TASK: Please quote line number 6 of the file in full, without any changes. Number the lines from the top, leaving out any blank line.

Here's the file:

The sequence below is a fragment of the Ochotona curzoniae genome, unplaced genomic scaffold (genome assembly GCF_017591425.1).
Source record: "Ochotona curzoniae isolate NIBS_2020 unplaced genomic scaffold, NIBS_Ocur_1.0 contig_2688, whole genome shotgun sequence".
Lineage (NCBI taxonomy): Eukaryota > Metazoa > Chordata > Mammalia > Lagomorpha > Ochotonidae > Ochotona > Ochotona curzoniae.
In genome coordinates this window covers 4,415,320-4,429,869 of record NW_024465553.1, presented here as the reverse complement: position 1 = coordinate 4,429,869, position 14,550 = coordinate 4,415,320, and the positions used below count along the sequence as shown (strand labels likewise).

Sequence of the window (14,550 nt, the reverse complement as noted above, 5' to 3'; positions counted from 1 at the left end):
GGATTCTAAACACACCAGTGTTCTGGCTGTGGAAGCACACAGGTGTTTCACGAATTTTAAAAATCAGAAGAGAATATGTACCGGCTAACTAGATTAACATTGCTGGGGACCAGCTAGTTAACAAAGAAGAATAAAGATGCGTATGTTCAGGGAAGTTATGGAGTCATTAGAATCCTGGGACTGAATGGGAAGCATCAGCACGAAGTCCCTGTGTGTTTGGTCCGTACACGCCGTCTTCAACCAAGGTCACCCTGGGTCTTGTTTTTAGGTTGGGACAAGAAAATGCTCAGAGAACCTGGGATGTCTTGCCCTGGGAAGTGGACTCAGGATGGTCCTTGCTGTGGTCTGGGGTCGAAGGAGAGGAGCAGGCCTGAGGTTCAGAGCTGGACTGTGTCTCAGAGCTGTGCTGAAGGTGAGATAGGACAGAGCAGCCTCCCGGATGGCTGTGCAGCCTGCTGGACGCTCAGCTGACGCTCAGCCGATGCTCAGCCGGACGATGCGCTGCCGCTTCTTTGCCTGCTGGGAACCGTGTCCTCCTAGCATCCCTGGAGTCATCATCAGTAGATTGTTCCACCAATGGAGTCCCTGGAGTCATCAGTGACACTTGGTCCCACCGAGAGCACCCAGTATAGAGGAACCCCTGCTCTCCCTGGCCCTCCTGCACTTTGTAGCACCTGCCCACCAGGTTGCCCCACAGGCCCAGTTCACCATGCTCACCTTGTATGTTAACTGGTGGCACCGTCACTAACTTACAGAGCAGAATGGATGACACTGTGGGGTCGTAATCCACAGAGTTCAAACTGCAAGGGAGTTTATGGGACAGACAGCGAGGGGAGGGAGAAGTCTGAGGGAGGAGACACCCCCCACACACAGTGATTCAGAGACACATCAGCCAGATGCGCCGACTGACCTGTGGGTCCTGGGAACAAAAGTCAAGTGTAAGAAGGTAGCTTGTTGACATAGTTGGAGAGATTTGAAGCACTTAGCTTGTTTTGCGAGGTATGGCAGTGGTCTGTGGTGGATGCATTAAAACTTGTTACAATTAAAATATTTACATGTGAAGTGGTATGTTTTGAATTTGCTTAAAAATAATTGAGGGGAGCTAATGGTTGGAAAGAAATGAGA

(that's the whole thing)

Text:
GGATTCTAAACACACCAGTGTTCTGGCTGTGGAAGCACACAGGTGTTTCACGAATTTTAAAAATCAGAAGAGAATATGTACCGGCTAACTAGATTAACATTGCTGGGGACCAGCTAGTTAACAAAGAAGAATAAAGATGCGTATGTTCAGGGAAGTTATGGAGTCATTAGAATCCTGGGACTGAATGGGAAGCATCAGCACGAAGTCCCTGTGTGTTTGGTCCGTACACGCCGTCTTCAACCAAGGTCACCCTGGGTCTTGTTTTTAGGTTGGGACAAGAAAATGCTCAGAGAACCTGGGATGTCTTGCCCTGGGAAGTGGACTCAGGATGGTCCTTGCTGTGGTCTGGGGTCGAAGGAGAGGAGCAGGCCTGAGGTTCAGAGCTGGACTGTGTCTCAGAGCTGTGCTGAAGGTGAGATAGGACAGAGCAGCCTCCCGGATGGCTGTGCAGCCTGCTGGACGCTCAGCTGACGCTCAGCCGATGCTCAGCCGGACGATGCGCTGCCGCTTCTTTGCCTGCTGGGAACCGTGTCCTCCTAGCATCCCTGGAGTCATCATCAGTAGATTGTTCCACCAATGGAGTCCCTGGAGTCATCAGTGACACTTGGTCCCACCGAGAGCACCCAGTATAGAGGAACCCCTGCTCTCCCTGGCCCTCCTGCACTTTGTAGCACCTGCCCACCAGGTTGCCCCACAGGCCCAGTTCACCATGCTCACCTTGTATGTTAACTGGTGGCACCGTCACTAACTTACAGAGCAGAATGGATGACACTGTGGGGTCGTAATCCACAGAGTTCAAACTGCAAGGGAGTTTATGGGACAGACAGCGAGGGGAGGGAGAAGTCTGAGGGAGGAGACACCCCCCACACACAGTGATTCAGAGACACATCAGCCAGATGCGCCGACTGACCTGTGGGTCCTGGGAACAAAAGTCAAGTGTAAGAAGGTAGCTTGTTGACATAGTTGGAGAGATTTGAAGCACTTAGCTTGTTTTGCGAGGTATGGCAGTGGTCTGTGGTGGATGCATTAAAACTTGTTACAATTAAAATATTTACATGTGAAGTGGTATGTTTTGAATTTGCTTAAAAATAATTGAGGGGAGCTAATGGTTGGAAAGAAATGAGA